Congress to block IRS from creating a free online tax filing system

BTW

Congress is preparing to ban the IRS from creating a free electronic filing system for taxpayers after years of lobbying from the tax preparation industry, ProPublica reports.

The bipartisan legislation, sponsored by Rep. John Lewis (D-Ga.) and Mike Kelly (R-Pa.), was passed last week by the House Ways and Means Committee.

Known as the Taxpayer First Act, the bill would effectively keep the IRS from ever being able to offer its own online tax filing system.

ProPublica notes that companies such as Intuit, the maker of TurboTax, and H&R Block have lobbied Congress for years to keep the IRS from encroaching on its industry.

“Intuit and H&R Block last year poured a combined $6.6 million into lobbying related to the IRS filing deal and other issues,” ProPublica notes.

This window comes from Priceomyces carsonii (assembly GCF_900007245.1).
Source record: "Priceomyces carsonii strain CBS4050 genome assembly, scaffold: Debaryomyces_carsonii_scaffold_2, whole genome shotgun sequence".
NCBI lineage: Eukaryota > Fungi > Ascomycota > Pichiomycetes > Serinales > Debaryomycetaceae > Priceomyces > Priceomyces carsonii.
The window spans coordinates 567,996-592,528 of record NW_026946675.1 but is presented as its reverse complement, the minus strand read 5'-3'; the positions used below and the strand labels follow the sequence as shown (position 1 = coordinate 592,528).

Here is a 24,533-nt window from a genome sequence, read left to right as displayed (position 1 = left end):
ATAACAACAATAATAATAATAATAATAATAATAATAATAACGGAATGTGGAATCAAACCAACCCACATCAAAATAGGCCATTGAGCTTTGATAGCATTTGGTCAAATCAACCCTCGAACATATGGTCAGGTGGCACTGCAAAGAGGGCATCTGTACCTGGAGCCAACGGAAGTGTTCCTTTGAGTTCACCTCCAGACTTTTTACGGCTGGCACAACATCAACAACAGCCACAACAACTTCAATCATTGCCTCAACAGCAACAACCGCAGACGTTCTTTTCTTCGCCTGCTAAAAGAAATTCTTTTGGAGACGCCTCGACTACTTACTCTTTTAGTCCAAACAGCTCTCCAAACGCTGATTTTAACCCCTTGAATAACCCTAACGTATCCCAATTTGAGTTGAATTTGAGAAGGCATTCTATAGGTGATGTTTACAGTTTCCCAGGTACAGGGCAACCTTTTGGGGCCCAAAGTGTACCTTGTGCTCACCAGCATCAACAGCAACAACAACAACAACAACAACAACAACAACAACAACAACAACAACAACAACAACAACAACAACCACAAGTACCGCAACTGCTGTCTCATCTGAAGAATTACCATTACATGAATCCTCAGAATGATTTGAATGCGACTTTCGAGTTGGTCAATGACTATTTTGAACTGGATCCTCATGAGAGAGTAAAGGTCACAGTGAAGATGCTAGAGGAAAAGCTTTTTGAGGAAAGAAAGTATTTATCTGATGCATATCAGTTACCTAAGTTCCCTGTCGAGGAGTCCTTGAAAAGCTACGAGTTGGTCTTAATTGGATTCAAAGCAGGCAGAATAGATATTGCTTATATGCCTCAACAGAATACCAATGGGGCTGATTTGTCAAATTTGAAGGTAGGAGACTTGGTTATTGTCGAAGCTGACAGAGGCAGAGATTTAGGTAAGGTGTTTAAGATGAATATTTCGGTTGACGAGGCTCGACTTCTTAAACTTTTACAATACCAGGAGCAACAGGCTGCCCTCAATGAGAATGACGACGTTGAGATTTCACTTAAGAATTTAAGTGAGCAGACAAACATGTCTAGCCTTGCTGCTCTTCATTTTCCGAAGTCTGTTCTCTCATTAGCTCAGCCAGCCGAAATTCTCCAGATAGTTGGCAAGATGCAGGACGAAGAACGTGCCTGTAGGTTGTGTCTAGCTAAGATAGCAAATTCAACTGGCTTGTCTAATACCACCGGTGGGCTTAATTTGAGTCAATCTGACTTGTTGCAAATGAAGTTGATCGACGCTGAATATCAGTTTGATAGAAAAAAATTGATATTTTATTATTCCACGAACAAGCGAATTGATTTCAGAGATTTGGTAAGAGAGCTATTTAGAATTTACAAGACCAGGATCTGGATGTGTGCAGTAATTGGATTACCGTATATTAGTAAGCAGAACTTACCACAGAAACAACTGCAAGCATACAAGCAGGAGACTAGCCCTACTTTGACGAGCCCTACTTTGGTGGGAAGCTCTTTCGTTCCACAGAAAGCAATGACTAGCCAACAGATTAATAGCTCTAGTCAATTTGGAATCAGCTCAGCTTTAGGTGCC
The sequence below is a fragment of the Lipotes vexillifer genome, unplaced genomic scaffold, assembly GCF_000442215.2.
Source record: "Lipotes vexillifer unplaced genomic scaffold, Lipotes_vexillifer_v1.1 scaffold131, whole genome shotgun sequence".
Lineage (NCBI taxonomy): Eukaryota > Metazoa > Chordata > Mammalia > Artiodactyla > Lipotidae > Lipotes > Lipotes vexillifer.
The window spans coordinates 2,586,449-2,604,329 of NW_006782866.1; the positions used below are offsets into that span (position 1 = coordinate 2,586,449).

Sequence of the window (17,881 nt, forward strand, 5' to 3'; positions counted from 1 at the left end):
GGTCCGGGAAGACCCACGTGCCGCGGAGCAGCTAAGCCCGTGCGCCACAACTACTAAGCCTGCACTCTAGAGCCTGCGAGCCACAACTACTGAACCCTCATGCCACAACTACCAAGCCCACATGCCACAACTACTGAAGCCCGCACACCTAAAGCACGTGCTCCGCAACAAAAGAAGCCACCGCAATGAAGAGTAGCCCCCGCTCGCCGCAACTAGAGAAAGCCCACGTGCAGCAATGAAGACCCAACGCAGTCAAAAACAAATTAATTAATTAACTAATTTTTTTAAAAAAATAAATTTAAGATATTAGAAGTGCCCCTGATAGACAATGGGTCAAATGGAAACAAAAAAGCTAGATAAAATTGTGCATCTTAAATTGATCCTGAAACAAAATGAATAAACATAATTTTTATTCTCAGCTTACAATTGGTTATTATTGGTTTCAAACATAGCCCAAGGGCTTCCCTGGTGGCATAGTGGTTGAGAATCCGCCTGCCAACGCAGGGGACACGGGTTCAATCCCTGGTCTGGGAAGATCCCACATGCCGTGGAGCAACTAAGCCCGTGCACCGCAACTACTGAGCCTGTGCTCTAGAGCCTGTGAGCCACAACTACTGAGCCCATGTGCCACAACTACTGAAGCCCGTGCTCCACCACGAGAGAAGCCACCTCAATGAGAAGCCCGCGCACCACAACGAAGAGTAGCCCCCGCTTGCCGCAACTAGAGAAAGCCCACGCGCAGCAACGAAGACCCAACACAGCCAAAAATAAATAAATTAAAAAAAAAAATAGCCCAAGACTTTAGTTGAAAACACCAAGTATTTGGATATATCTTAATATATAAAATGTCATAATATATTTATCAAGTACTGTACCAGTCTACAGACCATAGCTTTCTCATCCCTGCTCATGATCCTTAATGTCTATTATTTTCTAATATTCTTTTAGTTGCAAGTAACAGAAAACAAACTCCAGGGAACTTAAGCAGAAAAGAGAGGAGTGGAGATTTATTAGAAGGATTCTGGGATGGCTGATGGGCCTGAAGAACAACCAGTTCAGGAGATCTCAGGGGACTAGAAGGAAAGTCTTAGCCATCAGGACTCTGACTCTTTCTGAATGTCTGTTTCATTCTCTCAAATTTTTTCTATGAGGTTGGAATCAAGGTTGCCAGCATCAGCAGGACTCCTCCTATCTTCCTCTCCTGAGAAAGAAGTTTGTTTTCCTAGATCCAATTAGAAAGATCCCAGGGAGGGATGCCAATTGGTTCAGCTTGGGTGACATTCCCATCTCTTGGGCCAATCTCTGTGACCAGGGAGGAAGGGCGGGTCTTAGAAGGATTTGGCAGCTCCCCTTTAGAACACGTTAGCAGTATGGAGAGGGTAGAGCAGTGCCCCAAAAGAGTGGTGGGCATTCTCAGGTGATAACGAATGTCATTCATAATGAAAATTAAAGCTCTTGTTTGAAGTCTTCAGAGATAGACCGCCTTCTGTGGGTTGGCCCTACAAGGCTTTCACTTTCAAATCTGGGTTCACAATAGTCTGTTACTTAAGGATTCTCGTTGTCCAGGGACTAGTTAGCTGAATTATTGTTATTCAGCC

Rep. Richard Neal (D-Mass.), head of the House Ways and Means Committee, also received $16,000 in contributions from the two companies during the last two election seasons.

The IRS made an agreement in 2002 with the tax preparation industry that it would not develop its own filing system so long as any American making less than $66,000 annually could file for free.

According to the Taxpayer Advocate Service, around 70% of taxpayers are actually eligible to file their taxes for free online through the IRS, but only 3% do.

The passage of the Taxpayer First Act would essentially make the agreement permanent. Mandi Matlock, a tax attorney with the National Consumer Law Center, argues the legislation will ensure that the tax system remains cumbersome indefinitely.

“This could be a disaster. It could be the final nail in the coffin of the idea of the IRS ever being able to create its own program,” Matlock said.

ProPublica also adds that an IRS-led tax system could even evolve to the point where Americans no longer have to file taxes at all but are simply provided “pre-filled tax forms containing the salary data the agency already has.”

READ MORE:

Mikael Thalen

Mikael Thalen

Mikael Thalen is a tech and security reporter based in Seattle, covering social media, data breaches, hackers, and more.